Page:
Wednesday, October 16, 2013

EL INFIERNO: Luis Estrada & Jaime Sampietro's black, comedic portrait of the state of Mexico

EL INFIERNO (the title literally means hell, and the movie metaphorically takes us there) is a very long, straight-ahead tale of a middle-aged man named Benny (played by the well-known Mexican actor Damián Alcázar) who returns from the U.S. (he's been deported) to his little home-town in Mexico and begins to fit right into the completely sleazy, horrific, drug addled, greedy, murderous, lascivious life-style of the place. Even his old mom, who initially berates her son for never having written to her over the 20 years he was gone -- "We thought you were dead!" -- soon enough capitulates to the pricey gifts he offers her. In fact, she asks for more.

To anyone who remotely follows current and past Mexican history, none of this will come as a shock. The real surprise of the movie is how thuddingly obvious it is from first to last in presenting us this tale of an already venal and uncaring guy who becomes even more so when offered the least opportunity. The tone taken by Luis Estrada,(shown at right) the director /co-writer (with Jaime Sampietro), is one of only slight exaggeration, which produces the comedic sense, while the events parading in front of us quickly turn that comedy pitch black.

Alcázar (above and on poster top) is a very talented actor, here given little chance to shown his range or abilities. He's perfectly OK so far as he is allowed to go. But this is no great distance, and it's traversed in mostly baby steps. For a much better example of Mexican black comedy, see the terrific film Herod's Law (from 1999) to discover what Alcázar -- along with Estrada and Sampietro, who, with a couple of other writers, also made this movie -- can accomplish.

In that earlier film, they gave us something at once rich and strange, while also shocking and surprising. Here, perhaps in order to reach the lowest common denominator, they cross every "t" and dot each "i" -- resulting in a screenplay and finished movie that you can pretty much write-as-you-go. At one point, our "hero" asks his friend Cochiloco (Joaquín Cosio, above, right) "Aren't you afraid of going to hell?" Comes the reply: "Hell is right here." Ay -- profound!)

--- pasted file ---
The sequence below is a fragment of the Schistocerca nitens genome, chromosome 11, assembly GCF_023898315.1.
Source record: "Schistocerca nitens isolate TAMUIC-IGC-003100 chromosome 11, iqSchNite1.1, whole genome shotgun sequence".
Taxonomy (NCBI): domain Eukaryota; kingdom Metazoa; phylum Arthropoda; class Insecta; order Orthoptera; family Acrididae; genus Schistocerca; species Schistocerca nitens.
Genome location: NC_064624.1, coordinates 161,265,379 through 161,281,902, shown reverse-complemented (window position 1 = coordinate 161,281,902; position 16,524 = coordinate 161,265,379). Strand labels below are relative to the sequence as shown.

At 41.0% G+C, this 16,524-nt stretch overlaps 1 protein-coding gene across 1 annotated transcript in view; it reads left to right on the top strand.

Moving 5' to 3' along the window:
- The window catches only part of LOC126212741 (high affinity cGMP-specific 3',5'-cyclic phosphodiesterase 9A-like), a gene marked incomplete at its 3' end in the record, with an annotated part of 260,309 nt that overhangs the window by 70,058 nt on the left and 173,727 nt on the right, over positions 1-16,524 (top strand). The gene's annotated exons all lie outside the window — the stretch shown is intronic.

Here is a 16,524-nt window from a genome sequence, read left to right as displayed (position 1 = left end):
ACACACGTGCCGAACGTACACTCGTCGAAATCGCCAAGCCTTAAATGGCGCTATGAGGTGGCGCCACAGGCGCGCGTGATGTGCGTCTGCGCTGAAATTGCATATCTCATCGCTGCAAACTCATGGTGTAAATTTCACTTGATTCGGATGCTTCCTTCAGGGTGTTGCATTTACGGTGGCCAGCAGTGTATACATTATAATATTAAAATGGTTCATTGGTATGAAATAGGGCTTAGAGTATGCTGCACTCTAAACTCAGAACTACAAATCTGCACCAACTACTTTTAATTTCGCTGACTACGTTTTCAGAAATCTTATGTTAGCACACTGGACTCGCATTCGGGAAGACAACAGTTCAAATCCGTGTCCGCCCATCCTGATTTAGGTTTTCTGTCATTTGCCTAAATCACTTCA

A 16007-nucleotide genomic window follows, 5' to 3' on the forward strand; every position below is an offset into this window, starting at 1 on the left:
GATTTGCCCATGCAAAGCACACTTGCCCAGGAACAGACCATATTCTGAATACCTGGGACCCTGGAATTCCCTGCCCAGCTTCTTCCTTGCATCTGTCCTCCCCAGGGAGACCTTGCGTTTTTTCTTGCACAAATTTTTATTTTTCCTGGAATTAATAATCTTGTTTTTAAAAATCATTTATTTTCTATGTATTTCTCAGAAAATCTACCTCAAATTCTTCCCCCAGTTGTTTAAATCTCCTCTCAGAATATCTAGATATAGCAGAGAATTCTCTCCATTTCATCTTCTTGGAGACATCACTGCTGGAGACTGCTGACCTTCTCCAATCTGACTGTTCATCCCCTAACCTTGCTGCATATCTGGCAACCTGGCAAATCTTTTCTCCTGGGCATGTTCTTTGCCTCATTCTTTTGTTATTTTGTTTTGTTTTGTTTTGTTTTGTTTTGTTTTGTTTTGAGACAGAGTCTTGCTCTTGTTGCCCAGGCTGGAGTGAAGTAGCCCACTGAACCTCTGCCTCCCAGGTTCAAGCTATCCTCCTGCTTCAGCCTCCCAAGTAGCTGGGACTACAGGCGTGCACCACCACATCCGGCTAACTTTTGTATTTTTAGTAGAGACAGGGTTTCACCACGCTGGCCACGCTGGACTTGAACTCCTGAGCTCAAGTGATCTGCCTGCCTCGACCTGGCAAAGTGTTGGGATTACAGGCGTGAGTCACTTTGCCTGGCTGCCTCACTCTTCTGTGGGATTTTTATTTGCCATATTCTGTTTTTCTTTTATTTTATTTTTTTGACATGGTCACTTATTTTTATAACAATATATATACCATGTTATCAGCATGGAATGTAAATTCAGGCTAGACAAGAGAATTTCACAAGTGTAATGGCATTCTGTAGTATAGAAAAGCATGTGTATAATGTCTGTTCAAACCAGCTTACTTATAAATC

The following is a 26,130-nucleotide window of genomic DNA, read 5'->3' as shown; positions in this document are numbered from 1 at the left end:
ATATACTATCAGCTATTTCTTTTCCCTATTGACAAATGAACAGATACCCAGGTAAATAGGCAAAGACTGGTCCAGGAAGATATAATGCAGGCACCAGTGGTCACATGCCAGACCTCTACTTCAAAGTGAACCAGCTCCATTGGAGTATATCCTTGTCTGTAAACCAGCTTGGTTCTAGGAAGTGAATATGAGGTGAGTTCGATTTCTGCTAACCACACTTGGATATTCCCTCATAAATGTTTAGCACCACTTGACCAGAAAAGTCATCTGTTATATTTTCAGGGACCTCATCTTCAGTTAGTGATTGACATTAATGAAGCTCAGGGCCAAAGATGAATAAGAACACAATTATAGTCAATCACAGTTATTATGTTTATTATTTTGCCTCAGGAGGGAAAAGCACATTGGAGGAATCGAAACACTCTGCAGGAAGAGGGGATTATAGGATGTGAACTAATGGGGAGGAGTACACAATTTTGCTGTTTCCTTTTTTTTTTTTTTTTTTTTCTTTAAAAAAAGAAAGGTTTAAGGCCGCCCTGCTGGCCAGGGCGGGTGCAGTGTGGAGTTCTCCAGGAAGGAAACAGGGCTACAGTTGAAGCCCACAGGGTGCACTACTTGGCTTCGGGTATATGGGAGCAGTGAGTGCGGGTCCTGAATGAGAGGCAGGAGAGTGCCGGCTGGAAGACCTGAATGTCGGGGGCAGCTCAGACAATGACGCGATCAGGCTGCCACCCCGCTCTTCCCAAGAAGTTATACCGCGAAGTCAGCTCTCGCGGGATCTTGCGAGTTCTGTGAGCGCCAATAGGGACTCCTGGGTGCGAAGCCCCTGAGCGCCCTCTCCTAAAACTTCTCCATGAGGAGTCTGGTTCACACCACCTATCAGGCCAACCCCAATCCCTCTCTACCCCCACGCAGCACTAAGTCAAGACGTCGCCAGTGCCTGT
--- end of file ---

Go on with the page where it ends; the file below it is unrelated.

What Benny finds in his home-town is a dead brother, along with the brother's widow and son; his best friends now all working for the local drug lord; and only one person (his kindly godfather) remains free from the taint of Mexico's manure. (As to how this nice guy managed to avoid the smell, we're not made privy.)

As Benny negotiates his new role as "enforcer" for the drug cartel's main man (and his dysfunctional family), he thrives on its perks, while trying to retain his "humanity." Sure. Along the way we note the collaboration of the local police, the Church, politicians, and all else -- with betrayal, somewhere along the line, forever the name of the game.

There's a lot of violence here, though it barely begins to compare with Oliver Stone's Savages, to cite but one of our recent super-violent films. And because the tone is somewhat comic, that violence is somehow made easier to take, which is exactly the effect that it should not have. The darkly funny conclusion promises, undoubtedly correctly, that poor Mexico will continue to experience, down the generations, more (and more and more) of the same.

You can view El Infierno (known in some quarters as El Narco), running two hours and 29 minutes, on Netflix streaming, and you can also view Herod's Law (under its Spanish title, La ley de Herodes, on DVD, also from Netflix and/or other sources.

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